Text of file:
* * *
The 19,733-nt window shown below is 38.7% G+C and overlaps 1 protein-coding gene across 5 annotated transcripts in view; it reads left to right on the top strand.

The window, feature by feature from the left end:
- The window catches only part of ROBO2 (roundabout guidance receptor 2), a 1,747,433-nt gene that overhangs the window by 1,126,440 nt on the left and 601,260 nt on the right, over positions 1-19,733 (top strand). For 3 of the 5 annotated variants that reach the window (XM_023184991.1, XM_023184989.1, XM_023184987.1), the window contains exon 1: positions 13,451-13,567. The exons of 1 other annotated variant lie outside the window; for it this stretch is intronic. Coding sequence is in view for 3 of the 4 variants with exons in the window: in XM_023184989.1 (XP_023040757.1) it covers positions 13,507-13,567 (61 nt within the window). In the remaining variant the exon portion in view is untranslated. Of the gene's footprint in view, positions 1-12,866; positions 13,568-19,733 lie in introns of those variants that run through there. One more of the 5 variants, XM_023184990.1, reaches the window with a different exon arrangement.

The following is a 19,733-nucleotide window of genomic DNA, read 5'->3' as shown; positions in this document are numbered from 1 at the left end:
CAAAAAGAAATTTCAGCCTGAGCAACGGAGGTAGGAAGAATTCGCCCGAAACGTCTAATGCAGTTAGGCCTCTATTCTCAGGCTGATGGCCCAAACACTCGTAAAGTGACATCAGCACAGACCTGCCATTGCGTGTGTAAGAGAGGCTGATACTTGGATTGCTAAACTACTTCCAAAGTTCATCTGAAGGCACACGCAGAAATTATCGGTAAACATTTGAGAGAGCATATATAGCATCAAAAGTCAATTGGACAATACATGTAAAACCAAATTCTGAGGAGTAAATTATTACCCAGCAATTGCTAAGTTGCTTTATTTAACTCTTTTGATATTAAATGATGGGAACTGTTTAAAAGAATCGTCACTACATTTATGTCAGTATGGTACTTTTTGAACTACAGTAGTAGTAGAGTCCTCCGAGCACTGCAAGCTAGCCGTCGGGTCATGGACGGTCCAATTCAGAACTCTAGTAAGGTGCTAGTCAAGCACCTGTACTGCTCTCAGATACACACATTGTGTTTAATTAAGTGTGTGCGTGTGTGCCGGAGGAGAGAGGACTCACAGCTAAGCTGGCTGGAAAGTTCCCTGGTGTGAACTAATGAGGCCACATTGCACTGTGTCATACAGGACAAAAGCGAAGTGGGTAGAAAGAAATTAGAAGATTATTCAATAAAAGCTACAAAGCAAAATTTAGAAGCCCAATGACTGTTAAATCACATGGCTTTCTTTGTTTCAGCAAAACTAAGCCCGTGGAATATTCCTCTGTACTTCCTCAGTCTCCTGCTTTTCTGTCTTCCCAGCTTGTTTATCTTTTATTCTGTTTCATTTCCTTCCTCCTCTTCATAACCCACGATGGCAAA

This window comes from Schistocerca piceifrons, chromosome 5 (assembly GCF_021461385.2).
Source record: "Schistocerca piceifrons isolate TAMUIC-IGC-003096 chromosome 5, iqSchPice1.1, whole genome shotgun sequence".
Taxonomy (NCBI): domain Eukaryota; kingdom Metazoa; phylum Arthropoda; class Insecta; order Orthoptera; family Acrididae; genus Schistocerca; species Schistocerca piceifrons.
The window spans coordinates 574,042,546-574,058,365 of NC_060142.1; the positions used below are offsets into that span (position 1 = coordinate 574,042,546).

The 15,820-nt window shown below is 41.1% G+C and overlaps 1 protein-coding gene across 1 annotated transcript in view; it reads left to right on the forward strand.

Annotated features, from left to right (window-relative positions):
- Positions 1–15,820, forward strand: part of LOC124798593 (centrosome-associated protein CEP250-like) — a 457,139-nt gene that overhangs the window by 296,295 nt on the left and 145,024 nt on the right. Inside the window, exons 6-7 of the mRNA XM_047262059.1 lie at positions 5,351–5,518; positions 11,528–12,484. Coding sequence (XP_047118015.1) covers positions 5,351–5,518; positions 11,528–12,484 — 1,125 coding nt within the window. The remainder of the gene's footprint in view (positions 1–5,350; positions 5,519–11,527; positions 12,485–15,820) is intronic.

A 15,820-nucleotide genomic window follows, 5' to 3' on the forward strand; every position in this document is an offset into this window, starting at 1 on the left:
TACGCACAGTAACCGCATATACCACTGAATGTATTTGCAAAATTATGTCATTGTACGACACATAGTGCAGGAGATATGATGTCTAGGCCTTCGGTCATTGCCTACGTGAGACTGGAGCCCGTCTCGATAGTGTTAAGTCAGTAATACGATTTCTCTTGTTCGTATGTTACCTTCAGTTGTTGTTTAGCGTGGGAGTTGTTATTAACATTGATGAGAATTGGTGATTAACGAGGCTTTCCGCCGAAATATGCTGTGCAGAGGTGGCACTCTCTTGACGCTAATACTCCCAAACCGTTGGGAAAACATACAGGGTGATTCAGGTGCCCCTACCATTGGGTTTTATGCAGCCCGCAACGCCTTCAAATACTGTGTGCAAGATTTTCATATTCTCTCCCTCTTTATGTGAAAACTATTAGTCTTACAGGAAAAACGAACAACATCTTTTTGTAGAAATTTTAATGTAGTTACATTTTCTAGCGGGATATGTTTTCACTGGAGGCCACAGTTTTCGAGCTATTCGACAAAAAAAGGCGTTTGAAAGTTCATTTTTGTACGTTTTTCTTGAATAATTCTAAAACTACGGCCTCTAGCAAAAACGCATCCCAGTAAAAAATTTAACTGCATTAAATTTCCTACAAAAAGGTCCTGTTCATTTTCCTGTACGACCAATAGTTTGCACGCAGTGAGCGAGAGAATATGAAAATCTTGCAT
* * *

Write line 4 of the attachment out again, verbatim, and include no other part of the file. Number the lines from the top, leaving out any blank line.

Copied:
The following is a 19,733-nucleotide window of genomic DNA, read 5'->3' as shown; positions in this document are numbered from 1 at the left end: